My favorite part of the San Diego visit was the Ocean Beach street fair. It is a regular happening, we learned, a feast for foodies with a range of international culinary treats: Mexican burritos, Chinese steamed buns, paella, lobster rolls, tangy East African specials, pizza – even crème brulee. Plus – lively music — and dancing in the street. Tom and I joined the dancers.
We ended California family fun at the beach in Coronado watching the sun set with a Margarita in hand. All agreed. We should have these reunions more often.
Scroll down for more of the family photo album.
Coming soon: Rajasthan, the best of India, and then, Costa Rica, which followed this US trip. If not a talesandtravel follower, sign up, upper right. Your address is kept private and never shared.
A new taste — trout for fish lovers. See recipe, click on photo above right,
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In April I joined my friend Wilma and 11 other German tourists for a 15-day tour of northern India and Kashmir. The advertising campaign touts the country as “Incredible India.” It is – as well as intriguing. Following are some aspects I found incredibly intriguing during my travels.
PEOPLE: My favorite part of India. They are the friendliest, kindest, gentlest, most open and talkative folk. Indians often approach and start a conversation. Where are you from? Do you like India? They ask to have their photo taken with you, and they eagerly pose for photos. On a train, they share their food. In Kashmir, I was invited to join a picnic. When I had a nasty crash during one of my solitary escapades in the boondocks of Kashmir (details in future post) two young men came to my aid, offered comfort and a ride.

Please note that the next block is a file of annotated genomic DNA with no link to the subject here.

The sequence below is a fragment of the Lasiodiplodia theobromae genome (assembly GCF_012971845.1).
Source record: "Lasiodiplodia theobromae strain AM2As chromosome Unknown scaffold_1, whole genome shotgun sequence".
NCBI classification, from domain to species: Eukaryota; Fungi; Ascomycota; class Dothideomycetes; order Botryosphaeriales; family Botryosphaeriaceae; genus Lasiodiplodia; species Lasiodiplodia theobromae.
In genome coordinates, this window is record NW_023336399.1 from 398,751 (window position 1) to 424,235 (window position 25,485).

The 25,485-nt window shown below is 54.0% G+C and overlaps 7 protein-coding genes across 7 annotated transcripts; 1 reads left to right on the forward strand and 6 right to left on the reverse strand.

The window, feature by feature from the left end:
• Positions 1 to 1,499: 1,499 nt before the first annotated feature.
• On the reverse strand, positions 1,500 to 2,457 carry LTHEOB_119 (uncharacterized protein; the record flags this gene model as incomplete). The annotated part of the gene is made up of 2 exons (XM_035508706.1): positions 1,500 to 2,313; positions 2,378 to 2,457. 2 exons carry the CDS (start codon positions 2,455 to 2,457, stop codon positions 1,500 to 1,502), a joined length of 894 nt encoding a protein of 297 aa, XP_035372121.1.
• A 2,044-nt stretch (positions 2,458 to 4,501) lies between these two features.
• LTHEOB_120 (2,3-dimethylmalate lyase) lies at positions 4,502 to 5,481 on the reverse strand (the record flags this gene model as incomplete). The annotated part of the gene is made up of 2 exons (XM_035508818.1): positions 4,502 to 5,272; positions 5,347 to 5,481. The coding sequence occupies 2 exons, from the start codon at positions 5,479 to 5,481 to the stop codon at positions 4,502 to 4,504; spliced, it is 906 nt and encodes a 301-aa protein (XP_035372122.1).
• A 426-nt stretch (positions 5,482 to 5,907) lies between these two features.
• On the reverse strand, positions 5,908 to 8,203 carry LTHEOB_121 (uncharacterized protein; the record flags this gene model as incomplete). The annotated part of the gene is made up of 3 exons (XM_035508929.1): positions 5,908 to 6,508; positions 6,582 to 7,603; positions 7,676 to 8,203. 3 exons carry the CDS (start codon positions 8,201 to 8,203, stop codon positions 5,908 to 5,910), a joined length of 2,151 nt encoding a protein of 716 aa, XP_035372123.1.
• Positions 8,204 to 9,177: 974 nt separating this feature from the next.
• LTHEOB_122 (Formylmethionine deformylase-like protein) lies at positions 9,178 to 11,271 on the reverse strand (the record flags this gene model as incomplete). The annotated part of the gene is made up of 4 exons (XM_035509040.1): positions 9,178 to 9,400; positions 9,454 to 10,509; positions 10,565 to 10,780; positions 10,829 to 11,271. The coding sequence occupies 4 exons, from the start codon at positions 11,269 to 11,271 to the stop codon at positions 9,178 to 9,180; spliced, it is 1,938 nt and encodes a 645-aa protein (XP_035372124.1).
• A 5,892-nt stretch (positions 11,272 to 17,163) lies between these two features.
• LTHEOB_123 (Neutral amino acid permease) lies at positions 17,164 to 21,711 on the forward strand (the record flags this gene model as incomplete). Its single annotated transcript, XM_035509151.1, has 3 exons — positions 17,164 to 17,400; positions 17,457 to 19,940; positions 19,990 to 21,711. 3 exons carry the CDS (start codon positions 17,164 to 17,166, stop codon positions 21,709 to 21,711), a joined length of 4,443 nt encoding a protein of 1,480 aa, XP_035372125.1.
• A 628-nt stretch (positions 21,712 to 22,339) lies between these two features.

My seat mates on our train ride to Agra were delightful: A retired gentleman and a recently-married young woman, Shruti. We chatted non-stop. I learned a lot about India.
Poverty in the country is overwhelming. There are beggars. At the tourist sites, the souvenir sales crew do pester. But, if you reply with a firm NO, they usually back off. Many have mastered salesmanship. “You look like a movie star,” a crafty fellow at the
Khajuraho temple known for its erotic sculptures told me. My hair was a disaster. I was hot, sweaty, tired and felt like an ancient hag. He won. I bought the bronze bowl with the sexy etchings which I really did not want, but now I am glad I have this bizarre treasure which brings back fun memories.
Despite the body-to-body throngs in many places, I felt safe in India. I was careful and cautious with my purse and camera, but never felt that someone would accost me and grab my valuables.
Many of my German travel companions were on their fourth or fifth trip to India. “People” is one of the major reasons they keep returning to India, they said. “The people are so friendly. They have so little but they seem satisfied. They have lebensfreude (joie de vivre, zest for life). It fascinates me,” observed Sepp.